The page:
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The Hungarian tax system has undergone significant changes in recent years. The weight of labour taxes decreased by 3.3 percentage points, while the weight of consumption taxes increased by 3.7 percentage points between 2007 and 2012. This type of tax shift is not a country-specific one, but its rate is one of the largest in Europe. This study gives a brief overview of literature, followed by a presentation of the Hungarian tax structure in an international comparison, and a summary of the main changes of the tax system and relating measures, which entered into force after 2010. Then, in addition to the tax centralization indicators published by the Eurostat, an adjusted tax centralization indicator for the EU states is presented, which eliminates the tax component of public spending and transfers, takes into account the mandatory private pension contribution and compares the adjusted tax burden to the corresponding private tax base.

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The objective of our project was to develop an analytical method which can measure the VOCs (volatile organic compounds) to find the important microbial metabolites to predict the spoilage during storage of fruits. As a model system plums (Prunus salicina) inoculated with Penicillium expansum were chosen. Analyses were performed by solid-phase microextraction (SPME) coupled to gas chromatography (GC) — mass spectrometry (MS). The current study employs multivariate experimental design for the optimization of 4 factors, namely extraction time, desorption time, agitation and desorption temperature, by a 24-1 experimental design. Desorption time and agitation showed no significant effect on the amount of extracted concentration. For extraction time 25 min. and 250 °C for desorption temperature were chosen for the 2 important factors. Four kinds of samples (agar inoculated with P. expansum, plum inoculated with P. expansum, control plum and control agar) were measured for 4 days. Styrene, 1-methoxy-3-methylbenzene, methyl linoleate and a ‘non-identified aromatic compound’, were reported here as possible P. expansum marker compounds.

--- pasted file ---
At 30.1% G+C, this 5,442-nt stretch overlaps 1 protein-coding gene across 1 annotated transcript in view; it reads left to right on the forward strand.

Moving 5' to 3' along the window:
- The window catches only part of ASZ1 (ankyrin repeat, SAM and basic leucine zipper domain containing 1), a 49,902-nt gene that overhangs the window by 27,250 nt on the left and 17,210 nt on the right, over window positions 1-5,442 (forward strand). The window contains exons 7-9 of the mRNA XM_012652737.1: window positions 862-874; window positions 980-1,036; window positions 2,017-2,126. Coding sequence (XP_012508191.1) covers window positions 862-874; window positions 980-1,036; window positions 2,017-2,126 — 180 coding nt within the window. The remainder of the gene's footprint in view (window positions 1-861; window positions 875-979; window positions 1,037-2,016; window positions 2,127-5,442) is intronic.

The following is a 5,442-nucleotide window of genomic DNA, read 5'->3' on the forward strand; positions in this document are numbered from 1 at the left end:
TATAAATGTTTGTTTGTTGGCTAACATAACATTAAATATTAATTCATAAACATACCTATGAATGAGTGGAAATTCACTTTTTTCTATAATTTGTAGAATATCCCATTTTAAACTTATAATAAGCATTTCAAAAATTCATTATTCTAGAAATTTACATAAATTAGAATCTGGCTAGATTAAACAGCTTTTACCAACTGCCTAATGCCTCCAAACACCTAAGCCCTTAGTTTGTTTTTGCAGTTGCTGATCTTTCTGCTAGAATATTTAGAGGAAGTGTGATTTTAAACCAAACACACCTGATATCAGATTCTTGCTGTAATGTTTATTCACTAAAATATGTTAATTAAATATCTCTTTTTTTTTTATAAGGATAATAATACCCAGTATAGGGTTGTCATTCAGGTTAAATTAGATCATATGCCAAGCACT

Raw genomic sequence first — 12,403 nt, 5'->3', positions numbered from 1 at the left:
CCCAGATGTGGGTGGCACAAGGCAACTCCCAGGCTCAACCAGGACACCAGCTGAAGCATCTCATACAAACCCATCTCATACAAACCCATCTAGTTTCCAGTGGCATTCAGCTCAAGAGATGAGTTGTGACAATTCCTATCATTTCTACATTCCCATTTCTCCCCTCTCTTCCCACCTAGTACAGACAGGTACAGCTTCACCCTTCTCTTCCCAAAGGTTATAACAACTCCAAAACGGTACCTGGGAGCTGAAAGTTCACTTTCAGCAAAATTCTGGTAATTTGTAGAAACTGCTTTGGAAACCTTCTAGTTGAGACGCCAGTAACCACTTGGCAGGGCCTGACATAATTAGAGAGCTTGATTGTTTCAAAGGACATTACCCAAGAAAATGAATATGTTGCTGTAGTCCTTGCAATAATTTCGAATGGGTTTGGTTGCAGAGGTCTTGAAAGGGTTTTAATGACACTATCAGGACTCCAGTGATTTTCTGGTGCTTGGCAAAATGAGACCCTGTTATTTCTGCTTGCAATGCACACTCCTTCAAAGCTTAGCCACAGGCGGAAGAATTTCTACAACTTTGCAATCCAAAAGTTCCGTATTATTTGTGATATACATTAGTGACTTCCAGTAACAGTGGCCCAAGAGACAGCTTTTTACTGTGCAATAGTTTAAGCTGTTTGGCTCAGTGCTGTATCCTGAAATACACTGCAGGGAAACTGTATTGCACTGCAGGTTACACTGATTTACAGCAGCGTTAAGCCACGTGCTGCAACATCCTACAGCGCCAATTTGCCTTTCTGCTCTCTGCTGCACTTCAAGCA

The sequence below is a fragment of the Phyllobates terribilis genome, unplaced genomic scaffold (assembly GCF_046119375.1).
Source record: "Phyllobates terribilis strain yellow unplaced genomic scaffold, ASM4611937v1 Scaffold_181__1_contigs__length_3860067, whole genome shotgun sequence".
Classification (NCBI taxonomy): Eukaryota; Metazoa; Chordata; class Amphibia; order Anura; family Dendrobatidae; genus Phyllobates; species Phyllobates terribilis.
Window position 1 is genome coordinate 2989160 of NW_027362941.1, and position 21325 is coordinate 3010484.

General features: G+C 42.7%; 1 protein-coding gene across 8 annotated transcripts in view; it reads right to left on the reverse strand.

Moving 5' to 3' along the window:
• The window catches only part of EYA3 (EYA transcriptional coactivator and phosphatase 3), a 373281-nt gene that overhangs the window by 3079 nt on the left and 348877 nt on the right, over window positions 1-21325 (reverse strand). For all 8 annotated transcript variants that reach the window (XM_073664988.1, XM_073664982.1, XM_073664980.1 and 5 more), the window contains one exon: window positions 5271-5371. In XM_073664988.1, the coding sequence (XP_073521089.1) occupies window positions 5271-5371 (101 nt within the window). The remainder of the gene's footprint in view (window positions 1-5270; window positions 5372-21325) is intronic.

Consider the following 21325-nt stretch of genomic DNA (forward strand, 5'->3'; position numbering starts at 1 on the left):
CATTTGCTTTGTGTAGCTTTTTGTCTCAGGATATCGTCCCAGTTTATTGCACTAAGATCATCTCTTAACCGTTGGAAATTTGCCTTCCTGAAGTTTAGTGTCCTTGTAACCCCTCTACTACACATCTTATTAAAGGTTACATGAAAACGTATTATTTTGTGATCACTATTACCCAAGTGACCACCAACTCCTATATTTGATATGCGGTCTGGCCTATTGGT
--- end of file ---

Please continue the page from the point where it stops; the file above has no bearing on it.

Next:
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Geophysical prospecting and surveys carried out in 2009–2010 in Nemescsó (County Vas, Hungary) revealed evidence of a structure with stone foundation walls located along the Amber Road, which can be interpreted as a road station. This building, with partially roofed court and corner risalits, can be directly compared with the street station at Sorokpolány. Both stations are located at a distance of 12.6 km (or 8.5 Roman miles) from Savaria/Szombathely along the Amber Road, with Nemescsó in the north of the Colonia and Sorokpolány in the south. Based on the find materials from the surveys, it can be tentatively suggested that the most intensive usage of the street station at Nemescsó took place during a time period between 160/180-250/270 A.D.

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An amperometric biosensor for the detection of organophosphorus and carbamate type pesticides was developed. Acetylcholinesterase enzyme (electric eel) was immobilized in a thin-layer enzyme cell, and acetylthiocholine chloride (AcTCh) was used as substrate. Amperometric detection with glassy carbon electrode was performed in a stopped-flow FIA system. The inhibition effect of dichlorvos (DDVP), carbofuran, methomyl, and pirimicarb were examined: the linear measuring ranges were 0.001–0.1 μmol l−1, 0.001–0.1 μmol l−1, 0.2-1 μmol l−1, and 0.1–10 μmol l−1, respectively. Soil extract and apple juice were measured with spiking method. It was concluded that the biosensor can be used for screening pesticide residues in food and environmental samples.

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